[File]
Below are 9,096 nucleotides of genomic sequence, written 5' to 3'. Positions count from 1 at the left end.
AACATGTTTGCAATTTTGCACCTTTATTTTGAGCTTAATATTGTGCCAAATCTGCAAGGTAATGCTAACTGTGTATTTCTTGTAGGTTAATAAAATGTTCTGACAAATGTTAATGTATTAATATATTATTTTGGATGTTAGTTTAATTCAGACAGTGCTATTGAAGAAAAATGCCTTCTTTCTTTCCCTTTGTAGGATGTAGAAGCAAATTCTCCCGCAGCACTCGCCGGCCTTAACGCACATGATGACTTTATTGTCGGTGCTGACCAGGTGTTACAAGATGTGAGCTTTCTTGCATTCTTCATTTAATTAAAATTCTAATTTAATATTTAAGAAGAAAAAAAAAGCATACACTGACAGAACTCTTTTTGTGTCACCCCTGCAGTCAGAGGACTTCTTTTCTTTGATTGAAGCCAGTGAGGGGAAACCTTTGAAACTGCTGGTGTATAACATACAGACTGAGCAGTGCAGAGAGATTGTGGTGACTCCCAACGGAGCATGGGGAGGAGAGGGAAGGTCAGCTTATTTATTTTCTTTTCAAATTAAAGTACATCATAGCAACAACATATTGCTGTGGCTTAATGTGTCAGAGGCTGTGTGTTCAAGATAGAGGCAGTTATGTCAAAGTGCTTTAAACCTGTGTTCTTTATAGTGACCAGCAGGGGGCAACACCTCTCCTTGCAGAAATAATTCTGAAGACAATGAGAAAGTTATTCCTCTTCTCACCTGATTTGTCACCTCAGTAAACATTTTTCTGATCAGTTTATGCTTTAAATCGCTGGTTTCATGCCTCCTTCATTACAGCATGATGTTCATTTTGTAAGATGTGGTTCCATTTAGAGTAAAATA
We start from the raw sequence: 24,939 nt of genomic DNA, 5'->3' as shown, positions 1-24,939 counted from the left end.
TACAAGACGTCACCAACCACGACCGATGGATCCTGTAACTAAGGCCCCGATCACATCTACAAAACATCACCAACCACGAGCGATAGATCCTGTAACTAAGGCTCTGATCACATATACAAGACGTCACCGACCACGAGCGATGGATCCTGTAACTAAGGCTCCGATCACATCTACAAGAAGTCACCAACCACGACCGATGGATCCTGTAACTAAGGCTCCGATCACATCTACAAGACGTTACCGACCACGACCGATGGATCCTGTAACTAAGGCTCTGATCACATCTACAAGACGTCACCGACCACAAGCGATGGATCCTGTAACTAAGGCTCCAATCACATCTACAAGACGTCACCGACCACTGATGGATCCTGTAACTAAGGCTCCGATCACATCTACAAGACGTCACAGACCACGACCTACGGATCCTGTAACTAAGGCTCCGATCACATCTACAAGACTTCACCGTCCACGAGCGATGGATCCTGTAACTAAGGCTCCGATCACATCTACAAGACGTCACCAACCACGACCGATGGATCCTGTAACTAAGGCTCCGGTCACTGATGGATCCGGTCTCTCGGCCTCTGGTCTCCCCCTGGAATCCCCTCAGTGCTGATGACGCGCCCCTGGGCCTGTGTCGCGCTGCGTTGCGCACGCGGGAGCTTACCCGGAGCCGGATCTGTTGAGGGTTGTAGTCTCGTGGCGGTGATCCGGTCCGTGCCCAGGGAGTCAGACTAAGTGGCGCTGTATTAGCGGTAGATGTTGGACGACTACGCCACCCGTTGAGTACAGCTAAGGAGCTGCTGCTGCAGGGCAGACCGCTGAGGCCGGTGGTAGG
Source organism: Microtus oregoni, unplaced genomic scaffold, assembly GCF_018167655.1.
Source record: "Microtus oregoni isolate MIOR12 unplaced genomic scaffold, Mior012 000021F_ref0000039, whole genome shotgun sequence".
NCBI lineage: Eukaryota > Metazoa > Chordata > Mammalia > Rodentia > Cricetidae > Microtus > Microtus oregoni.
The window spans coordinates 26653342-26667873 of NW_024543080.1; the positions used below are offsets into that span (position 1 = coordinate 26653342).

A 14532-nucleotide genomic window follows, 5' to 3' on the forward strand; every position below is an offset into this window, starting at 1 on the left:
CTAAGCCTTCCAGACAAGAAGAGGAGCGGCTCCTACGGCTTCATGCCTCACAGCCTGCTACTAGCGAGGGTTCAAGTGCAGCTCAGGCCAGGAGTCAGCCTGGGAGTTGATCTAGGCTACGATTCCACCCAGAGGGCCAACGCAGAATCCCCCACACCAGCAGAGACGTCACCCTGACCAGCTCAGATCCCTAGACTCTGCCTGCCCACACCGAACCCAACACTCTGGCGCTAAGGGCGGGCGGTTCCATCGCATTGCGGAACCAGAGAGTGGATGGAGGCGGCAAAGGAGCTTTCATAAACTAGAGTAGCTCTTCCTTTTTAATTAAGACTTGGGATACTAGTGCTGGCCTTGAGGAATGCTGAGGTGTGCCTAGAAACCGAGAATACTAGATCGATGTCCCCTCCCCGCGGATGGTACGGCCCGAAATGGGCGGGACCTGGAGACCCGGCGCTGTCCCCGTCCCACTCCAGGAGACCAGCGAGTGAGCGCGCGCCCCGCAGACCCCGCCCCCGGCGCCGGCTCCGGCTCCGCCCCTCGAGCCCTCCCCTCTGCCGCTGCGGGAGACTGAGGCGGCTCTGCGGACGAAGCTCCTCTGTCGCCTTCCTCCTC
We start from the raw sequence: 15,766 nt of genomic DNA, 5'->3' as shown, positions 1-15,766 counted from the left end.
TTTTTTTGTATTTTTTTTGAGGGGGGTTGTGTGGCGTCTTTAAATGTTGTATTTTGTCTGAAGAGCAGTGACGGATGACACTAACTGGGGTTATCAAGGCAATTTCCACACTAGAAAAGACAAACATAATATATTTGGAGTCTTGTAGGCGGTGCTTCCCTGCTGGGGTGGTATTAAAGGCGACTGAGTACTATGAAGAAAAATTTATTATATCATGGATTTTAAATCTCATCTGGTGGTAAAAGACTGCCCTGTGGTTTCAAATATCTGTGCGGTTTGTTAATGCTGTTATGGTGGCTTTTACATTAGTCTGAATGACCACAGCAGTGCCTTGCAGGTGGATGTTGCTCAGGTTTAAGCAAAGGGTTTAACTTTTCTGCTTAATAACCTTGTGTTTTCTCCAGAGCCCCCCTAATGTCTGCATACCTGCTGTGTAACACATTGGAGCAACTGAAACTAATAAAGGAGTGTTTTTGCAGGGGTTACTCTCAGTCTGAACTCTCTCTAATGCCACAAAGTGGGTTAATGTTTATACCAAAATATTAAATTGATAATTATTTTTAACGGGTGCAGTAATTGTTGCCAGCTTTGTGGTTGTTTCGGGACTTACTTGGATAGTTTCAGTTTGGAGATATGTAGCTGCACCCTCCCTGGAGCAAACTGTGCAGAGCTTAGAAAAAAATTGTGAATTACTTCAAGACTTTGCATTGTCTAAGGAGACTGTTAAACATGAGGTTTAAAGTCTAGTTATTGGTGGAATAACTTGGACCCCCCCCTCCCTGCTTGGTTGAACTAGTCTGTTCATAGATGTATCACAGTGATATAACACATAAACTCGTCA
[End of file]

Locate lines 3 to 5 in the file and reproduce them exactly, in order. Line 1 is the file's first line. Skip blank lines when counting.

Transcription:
We start from the raw sequence: 24,939 nt of genomic DNA, 5'->3' as shown, positions 1-24,939 counted from the left end.
TACAAGACGTCACCAACCACGACCGATGGATCCTGTAACTAAGGCCCCGATCACATCTACAAAACATCACCAACCACGAGCGATAGATCCTGTAACTAAGGCTCTGATCACATATACAAGACGTCACCGACCACGAGCGATGGATCCTGTAACTAAGGCTCCGATCACATCTACAAGAAGTCACCAACCACGACCGATGGATCCTGTAACTAAGGCTCCGATCACATCTACAAGACGTTACCGACCACGACCGATGGATCCTGTAACTAAGGCTCTGATCACATCTACAAGACGTCACCGACCACAAGCGATGGATCCTGTAACTAAGGCTCCAATCACATCTACAAGACGTCACCGACCACTGATGGATCCTGTAACTAAGGCTCCGATCACATCTACAAGACGTCACAGACCACGACCTACGGATCCTGTAACTAAGGCTCCGATCACATCTACAAGACTTCACCGTCCACGAGCGATGGATCCTGTAACTAAGGCTCCGATCACATCTACAAGACGTCACCAACCACGACCGATGGATCCTGTAACTAAGGCTCCGGTCACTGATGGATCCGGTCTCTCGGCCTCTGGTCTCCCCCTGGAATCCCCTCAGTGCTGATGACGCGCCCCTGGGCCTGTGTCGCGCTGCGTTGCGCACGCGGGAGCTTACCCGGAGCCGGATCTGTTGAGGGTTGTAGTCTCGTGGCGGTGATCCGGTCCGTGCCCAGGGAGTCAGACTAAGTGGCGCTGTATTAGCGGTAGATGTTGGACGACTACGCCACCCGTTGAGTACAGCTAAGGAGCTGCTGCTGCAGGGCAGACCGCTGAGGCCGGTGGTAGG
Source organism: Microtus oregoni, unplaced genomic scaffold, assembly GCF_018167655.1.